The QUALSHIP 21 — quality shipping for the 21st century — program was launched in 2001 to identify high-quality ships and offer incentives such as decreased exam frequency to reward quality operations. Arguin said the program “has made incredible gains” with “an impressive enrollment” of 4,431 vessels by the end of 2022 — “a staggering tribute to the hard work of flag surveyors, company management, and especially the hard working mariners who take pride in sailing these outstanding vessels.” The flag administrations of Belgium, Panama, Portugal, and Vanuatu became eligible for QUALSHIP 21 in 2022, while seven flag administrations lost their eligibility.

Arguin also noted a 39 percent year-over-year increase in the number of ships in the E-Zero program within QUALSHIP 21, which recognizes vessels that have consistently adhered to environmental compliance and demonstrated noteworthy commitment to environmental stewardship. By the end of the year, 306 ships were awarded the E-Zero designation.

The report notes that for the second straight year fire safety deficiencies led all deficiency categories and “remains a concern throughout our PSC program.” Thirty-two percent of ship detentions were related to fire safety issues.

“Oil accumulation in the engine room stood out once again with over seventy deficiencies noted. Oil soaked lagging, fuel leaks, excessive oil in the bilge, and open buckets filled with oily waste throughout the engine room were the most common deficiencies cited,” the report states. “On one ship the PSCO discovered excessive oil leaks throughout all machinery spaces with multiple areas of lagging soaked with oil. The lagging was found to be painted over to hide the leaks. The bulkheads and decks were slick from the oil and oil soaked mops along with trash bags full of oil soaked rags were present throughout the engine room. We recorded several deficiencies where the firefighting equipment was not readily available. On one ship the PSCO discovered water-mist nozzles covered with plastic and tape. There was also another ship where the fire-extinguishing main control panel was turned off. And a third where the CO2 storage room was secured with a padlock. The key to the pad lock could not be located preventing the system from being ready for immediate operation.”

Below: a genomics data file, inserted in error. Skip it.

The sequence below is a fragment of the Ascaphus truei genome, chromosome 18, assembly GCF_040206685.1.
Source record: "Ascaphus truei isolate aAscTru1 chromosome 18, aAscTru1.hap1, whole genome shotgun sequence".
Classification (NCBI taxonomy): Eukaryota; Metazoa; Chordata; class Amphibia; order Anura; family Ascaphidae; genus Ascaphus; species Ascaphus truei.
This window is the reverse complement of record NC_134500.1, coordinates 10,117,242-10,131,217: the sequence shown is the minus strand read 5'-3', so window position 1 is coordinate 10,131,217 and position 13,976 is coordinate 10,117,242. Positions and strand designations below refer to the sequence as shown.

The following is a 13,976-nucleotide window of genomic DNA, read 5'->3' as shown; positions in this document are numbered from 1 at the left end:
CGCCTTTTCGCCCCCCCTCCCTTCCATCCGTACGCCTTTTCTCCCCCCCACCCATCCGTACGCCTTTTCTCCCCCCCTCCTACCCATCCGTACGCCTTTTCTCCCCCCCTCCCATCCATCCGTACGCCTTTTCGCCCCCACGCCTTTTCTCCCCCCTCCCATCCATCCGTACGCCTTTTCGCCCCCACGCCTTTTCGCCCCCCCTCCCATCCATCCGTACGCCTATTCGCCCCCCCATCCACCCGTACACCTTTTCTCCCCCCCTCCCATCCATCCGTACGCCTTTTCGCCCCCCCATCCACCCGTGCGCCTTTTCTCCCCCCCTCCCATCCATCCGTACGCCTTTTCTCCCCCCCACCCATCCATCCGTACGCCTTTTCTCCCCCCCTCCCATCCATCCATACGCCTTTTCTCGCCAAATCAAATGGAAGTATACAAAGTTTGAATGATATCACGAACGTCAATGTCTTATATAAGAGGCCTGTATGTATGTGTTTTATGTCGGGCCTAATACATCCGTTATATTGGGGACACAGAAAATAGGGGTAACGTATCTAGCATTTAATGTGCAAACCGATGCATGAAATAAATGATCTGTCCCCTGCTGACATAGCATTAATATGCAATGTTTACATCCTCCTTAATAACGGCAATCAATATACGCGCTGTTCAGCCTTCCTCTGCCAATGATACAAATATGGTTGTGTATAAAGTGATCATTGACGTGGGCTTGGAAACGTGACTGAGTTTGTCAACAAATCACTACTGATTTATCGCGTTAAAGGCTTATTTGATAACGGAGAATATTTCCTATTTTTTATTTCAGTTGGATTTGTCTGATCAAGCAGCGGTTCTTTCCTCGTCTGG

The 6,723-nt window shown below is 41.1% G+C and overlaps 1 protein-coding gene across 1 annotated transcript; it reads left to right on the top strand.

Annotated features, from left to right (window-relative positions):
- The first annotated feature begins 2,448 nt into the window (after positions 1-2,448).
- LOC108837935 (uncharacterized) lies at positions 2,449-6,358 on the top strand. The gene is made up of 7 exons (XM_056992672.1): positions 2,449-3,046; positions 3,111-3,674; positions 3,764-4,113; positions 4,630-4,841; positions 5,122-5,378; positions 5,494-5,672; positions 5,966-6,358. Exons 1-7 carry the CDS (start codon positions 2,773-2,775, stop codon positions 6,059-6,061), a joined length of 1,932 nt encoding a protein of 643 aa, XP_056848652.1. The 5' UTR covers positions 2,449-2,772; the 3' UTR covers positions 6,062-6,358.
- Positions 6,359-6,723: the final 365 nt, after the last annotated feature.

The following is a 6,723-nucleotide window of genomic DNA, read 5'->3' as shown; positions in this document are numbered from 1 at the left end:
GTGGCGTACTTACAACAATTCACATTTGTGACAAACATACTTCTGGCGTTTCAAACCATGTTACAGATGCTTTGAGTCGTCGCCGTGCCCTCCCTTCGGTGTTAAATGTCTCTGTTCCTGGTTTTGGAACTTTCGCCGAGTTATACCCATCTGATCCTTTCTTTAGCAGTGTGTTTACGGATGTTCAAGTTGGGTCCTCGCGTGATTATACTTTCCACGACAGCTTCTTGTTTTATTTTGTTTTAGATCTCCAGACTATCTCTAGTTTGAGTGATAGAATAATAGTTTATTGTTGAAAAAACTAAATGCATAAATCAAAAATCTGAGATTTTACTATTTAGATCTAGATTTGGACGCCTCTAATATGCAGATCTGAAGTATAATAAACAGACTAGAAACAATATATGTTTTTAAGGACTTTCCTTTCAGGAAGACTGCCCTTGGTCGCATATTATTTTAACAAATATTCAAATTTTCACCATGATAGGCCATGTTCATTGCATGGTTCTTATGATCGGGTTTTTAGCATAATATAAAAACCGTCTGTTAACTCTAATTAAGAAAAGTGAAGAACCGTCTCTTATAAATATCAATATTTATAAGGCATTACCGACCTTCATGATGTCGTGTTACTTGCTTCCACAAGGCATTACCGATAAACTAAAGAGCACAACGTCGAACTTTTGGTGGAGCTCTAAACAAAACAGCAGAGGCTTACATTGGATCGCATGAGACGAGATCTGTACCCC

Deficiencies related to lifeboats and other rescue equipment remained steady, with the report noting that “on one ship it took the crew over 1.5 hours to lower the rescue boat due to severe corrosion in the lowering boom actuator.”